Which Train video from Williamson Branch

Pinecastle Records is celebrating today’s release of Heritage & Hope from Williamson Branch with a new music video for one the tracks.

Over the past few years, Williamson Branch has established themselves as one of the most delightfully entertaining bluegrass acts on the scene, with a mix of clever original music, a dynamic live stage show, and great big bundle of talent. Consisting of Kevin and Debbie Williamson, their three daughters Melody, Kadence, and Carolyn, and lone non-Williamson, Anthony Howell.

Heritage & Hope is a two CD set, each disc carrying songs that fit those twin themes. For this new video, the band has chosen Which Train, written by fiddler Melody Williamson with Michelle Canning, which is an inventive retelling of the two tracks that lay before us each in life. One finds us bound for salvation, and the other final death.

Speaking for the family, Kevin says that they enjoyed adding on to the long tradition of railway numbers in bluegrass.

“Bluegrass music is perfect for train songs. From Acuff’s Wabash Cannonball, to The Osborne Brothers’ Midnight Flyer, and Doyle Lawson’s Blue Train. We wanted to capture the spirit of those great pieces with chugging rhythm and whistle harmonies on, Which Train. It’s also cool that traditional music allows us to deliver a very poignant message in a fun way. We are really excited for everyone to see our new video.”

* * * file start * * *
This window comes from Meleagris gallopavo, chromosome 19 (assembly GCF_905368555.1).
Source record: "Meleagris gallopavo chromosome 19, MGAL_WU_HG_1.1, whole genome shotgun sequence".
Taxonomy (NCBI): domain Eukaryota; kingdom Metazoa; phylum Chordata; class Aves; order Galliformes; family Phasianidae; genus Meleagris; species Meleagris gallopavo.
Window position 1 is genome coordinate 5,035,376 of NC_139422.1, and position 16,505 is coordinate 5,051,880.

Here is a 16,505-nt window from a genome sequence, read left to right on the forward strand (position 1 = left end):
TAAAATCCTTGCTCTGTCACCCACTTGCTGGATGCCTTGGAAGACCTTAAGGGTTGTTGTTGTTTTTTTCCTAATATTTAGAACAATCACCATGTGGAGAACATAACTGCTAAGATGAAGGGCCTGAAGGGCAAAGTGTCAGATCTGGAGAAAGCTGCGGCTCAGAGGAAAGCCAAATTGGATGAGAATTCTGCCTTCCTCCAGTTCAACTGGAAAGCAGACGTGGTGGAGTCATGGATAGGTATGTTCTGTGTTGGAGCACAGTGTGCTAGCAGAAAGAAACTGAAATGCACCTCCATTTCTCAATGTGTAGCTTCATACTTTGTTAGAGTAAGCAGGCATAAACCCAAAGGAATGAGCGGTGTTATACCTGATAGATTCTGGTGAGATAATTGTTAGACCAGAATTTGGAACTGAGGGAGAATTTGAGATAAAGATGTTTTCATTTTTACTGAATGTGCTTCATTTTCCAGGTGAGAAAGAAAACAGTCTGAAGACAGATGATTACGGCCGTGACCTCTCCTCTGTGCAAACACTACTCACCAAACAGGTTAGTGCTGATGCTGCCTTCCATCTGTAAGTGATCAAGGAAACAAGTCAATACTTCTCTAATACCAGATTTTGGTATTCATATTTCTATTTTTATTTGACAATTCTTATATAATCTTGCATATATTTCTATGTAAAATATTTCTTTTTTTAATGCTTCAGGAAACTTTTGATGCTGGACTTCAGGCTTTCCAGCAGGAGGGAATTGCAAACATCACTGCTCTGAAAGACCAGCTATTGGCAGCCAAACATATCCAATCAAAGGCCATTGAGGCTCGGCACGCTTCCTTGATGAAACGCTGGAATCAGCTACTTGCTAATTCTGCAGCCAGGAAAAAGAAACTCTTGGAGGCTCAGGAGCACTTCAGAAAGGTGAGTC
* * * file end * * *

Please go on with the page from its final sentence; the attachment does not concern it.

The music video was shot in and around Chattanooga, TN by the Williamsons’ good friends, the Greer family, who perform as Lindley Creek. Together they came up with a concept for highlighting the darkness and the light with some creative costuming and makeup. Much of the video was captured at the Tennessee Valley Railroad Museum in Chattanooga.

Which Train, and the full Heritage & Hope double album, are available now wherever you stream or download music online.

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About the Author

John Lawless

John had served as primary author and editor for The Bluegrass Blog from its launch in 2006 until being folded into Bluegrass Today in September of 2011. He continues in that capacity here, managing a strong team of columnists and correspondents.